But a neurosurgeon looked at the scans and told the Trujillos that he didn’t think their son would survive the 25-minute helicopter ride.

“It was heart-wrenching,” Linda said. “But we felt comfortable there, we trusted the doctor and we prayed to God that he would take care of our son. We found a priest. He said the last rites. Mike went into surgery while we prayed and cried.”

Opening the back of Mike’s head, doctors performed surgeries that stopped the bleed and relieved the pressure. Doctors also put Mike in a drug-induced coma to quiet his brain to keep it from swelling and inserted tubes for him to breathe and take nutrition.

Mike was in a coma for two weeks and in the intensive care unit for nine weeks.

Doctors never determined why he had the stroke. One theory is that his body was weakened by the mono, which may have caused a bleed that was worsened by his bleeding disorder.

Mike spent the next seven months in five different hospitals as he began his recovery and rehabilitation. His left vocal cord had been paralyzed and he had a vocal cord implant so he could eat on his own and speak again. He also had a deviated left eye that was surgically corrected and sustained hearing loss that remains in his left ear.

Working with speech, occupational and physical therapists, he slowly relearned how to sit up, speak, eat and write.

“It was difficult, to say the least,” Mike recalled. “I can remember them asking me things and I was like, ‘Crap, I can’t communicate what I have to say.’ I would try writing but my handwriting was bad. So I started with texting.”

The good news was he’s right-handed and the stroke affected his left side. By Dec. 17, 2008, he was speaking and using a wheelchair and was discharged from Rehabilitation Institute of Chicago (RIC).

But he continued outpatient therapy at RIC. “I could do morning or afternoon therapy,” Mike said. “I did both.

“I just really pushed myself,” he said. “But my family has been absolutely amazing through this whole experience and RIC is absolutely phenomenal.”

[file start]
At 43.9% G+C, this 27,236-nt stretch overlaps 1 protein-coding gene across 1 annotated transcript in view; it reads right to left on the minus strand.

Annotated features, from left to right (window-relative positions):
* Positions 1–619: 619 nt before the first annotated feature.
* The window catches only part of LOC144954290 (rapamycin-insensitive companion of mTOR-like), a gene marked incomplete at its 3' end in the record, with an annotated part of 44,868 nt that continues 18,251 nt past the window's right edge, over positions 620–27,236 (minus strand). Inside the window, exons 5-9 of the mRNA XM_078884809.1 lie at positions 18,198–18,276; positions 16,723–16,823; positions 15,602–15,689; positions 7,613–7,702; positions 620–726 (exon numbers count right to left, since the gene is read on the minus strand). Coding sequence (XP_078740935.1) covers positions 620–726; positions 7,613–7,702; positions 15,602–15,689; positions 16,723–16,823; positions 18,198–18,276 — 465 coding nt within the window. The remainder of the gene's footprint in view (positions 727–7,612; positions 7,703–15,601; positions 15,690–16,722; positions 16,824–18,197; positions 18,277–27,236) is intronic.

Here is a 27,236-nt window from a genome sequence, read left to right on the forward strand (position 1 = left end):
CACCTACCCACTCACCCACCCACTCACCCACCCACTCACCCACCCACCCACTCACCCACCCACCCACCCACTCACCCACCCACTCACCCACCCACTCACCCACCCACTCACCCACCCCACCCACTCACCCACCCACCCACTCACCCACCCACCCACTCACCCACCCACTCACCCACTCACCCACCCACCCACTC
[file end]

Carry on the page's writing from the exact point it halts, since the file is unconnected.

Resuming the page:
Lane, Mike’s outpatient physical therapist at RIC, said Mike’s stroke resulted in ataxia - lack of muscle control during walking. The resulting imbalance meant that Mike fell a lot.

“I worked with him on walking efficiently and on balance. I challenged him to start running on a treadmill with some assistance.

“He has such a joyful and positive attitude, it makes working with him as a therapist very easy and rewarding,” she said. “He motivated the other patients. When someone sets goals, works hard and has a positive attitude, the possibilities are endless.”

By March 2009, Mike was able to eat on his own so his feeding tube was removed. He enrolled in ISU while he was still using a wheelchair, but now has progressed to using a cane.

Mike completed outpatient rehabilitation last summer but continues to challenge himself.

“I communicate fairly well,” he said. “Cognitively, I’m pretty much where I was before. Physically, sometimes I look like I’m drunk when I’m walking.”

He wants to walk without his cane and play basketball again. He wants a job that allows for international travel so he can experience different cultures. Eventually, he wants to meet the woman of his dreams so they can settle down and have a family.

“When people tell me what I’ve done is amazing, I say ‘No it isn’t. It’s who I am.’ I tell people ‘You can get over whatever obstacle is placed in front of you.’”

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Source: The (Bloomington) Pantagraph, http://bit.ly/1KbHzAZ

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Information from: The Pantagraph, http://www.pantagraph.com